Connecting Arkansas Program
re: 30 Crossing Public Meeting
4701 Northshore Drive
North Little Rock, AR 72118

That email and physical address above go to staff at Garver Engineering, the company selected to manage the Connecting Arkansas Program for we the people. That is definitely the official way to make your voice be heard, but if you'd also like to send comments directly to the State, use these:

Arkansas Highway and Transportation Department
P.O. Box 2261
Little Rock, AR 72203

Here's the comment I submitted:

To better serve the people of the State of Arkansas, to improve connectivity and mobility, to encourage economic development, to increase safety and resiliency, and to more effectively spend the taxpayers' money, the Arkansas Highway and Transportation Department should follow the steps below instead of proceeding with the current plan to build a 10-lane replacement for Interstate 30.

1. Build a bridge over the Arkansas River at or near the northern end of Chester Street in Little Rock. Designate the bridge as Highway 10 and make it four lanes in order to enable Amendment 91 money to be used. Terminate the bridge and Highway 10 at Riverfront Drive / Highway 100 in North Little Rock. Remove La Harpe Boulevard east of Chester Street from the State Highway System and allow the City of Little Rock to take it over.

 2. Designate Interstate 440 as Interstate 30 going east from its intersection with Interstate 530 south of downtown Little Rock. This new route for I-30 will still connect to I-40 less than six miles east of the current interchange and continue north to the 67/167 corridor allowing for that route’s future designation as I-30 all the way to Missouri.

3. Remove the approximately 3 miles of what is currently Interstate 30 between its intersection with Interstate 630 in Little Rock and Interstate 40 in North Little Rock from the Interstate Highway System altogether but continue to call it U.S. Highway 65/67/167.

4. Rename the approximately 1.5 miles of what is currently I-30 between its intersection with I-630 and the Fourche Creek bottoms as I-630. Upgrade the ramps to make 630 more seamless and continuous as it makes the curve to the south at MacArthur Park.

4.Alternative: Remove the entire 4.5 miles of I-30 currently passing through the downtowns of Little Rock and North Little Rock from the Interstate Highway System. Start planning today for the eventual removal of 630 from the system as well.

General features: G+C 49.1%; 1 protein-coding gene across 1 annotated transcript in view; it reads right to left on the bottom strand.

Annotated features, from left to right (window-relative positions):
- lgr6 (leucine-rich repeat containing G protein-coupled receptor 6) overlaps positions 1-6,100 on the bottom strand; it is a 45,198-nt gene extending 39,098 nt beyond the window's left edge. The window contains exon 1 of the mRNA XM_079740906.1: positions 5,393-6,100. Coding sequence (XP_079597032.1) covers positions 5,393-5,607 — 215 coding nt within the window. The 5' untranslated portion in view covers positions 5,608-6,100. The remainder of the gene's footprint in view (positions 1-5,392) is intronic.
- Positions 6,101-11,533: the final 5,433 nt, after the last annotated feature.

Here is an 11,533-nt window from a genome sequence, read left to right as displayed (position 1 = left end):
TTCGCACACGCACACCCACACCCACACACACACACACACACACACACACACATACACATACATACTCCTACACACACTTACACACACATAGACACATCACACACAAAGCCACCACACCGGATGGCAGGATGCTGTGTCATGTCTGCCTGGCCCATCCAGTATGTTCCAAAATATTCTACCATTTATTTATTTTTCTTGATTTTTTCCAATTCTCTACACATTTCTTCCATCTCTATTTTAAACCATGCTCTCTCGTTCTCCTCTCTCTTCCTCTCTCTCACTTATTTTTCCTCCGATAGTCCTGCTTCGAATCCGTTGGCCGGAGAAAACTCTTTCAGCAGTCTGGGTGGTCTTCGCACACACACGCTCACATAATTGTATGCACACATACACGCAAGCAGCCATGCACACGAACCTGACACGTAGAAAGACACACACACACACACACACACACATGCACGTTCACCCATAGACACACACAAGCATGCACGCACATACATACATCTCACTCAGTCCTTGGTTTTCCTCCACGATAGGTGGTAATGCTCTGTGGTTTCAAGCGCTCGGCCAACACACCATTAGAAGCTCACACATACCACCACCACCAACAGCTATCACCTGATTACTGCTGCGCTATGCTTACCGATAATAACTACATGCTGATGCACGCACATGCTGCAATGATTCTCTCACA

5. Replace the 65/67/167 bridge over the Arkansas River with a six lane bridge. If you must go with eight lanes, design those extra lanes to be easily converted to High-Occupancy Vehicle and/or High-Occupancy Toll and/or Transit use in the future. Explicitly plan for that on the front end and explain how the transition would happen.

6. Upgrade the North and South Interchanges as currently planned to minimize the number of lane changes that occur today.

7. Reevaluate the connections between the 65/67/167 corridor to the surrounding street grids on both sides of the river. By rerouting Highway 10 in Step 1 above and by removing the downtown section of I-30 from the Interstate Highway System in Step 3, many of the design struggles currently facing the 30 Crossing Project simply disappear:
-you’ll no longer have the Highway 10 / I-30 interchange problem;
-Little Rock’s downtown street grid will be able to function as a grid should without one particular route through it having to be arbitrarily treated as Highway 10;
-lowering the speed limit and the corresponding design speed in the 30 Crossing corridor will enable more connections to the local street grid instead of the Department being artificially constrained by trying to build on and off ramps to Interstate Highway standards;
-lowering the design speed will also address the Department’s Level of Service analysis (yes, I recognize that this is a little like moving the goal posts to solve a problem, but the current goal post placement is similarly arbitrary. Striving for 60 mph speed through some future predicted amount of traffic is not a necessity nor is it appropriate in a densely developed CBD.);
-furthermore, lowering the design speed will improve safety for road users;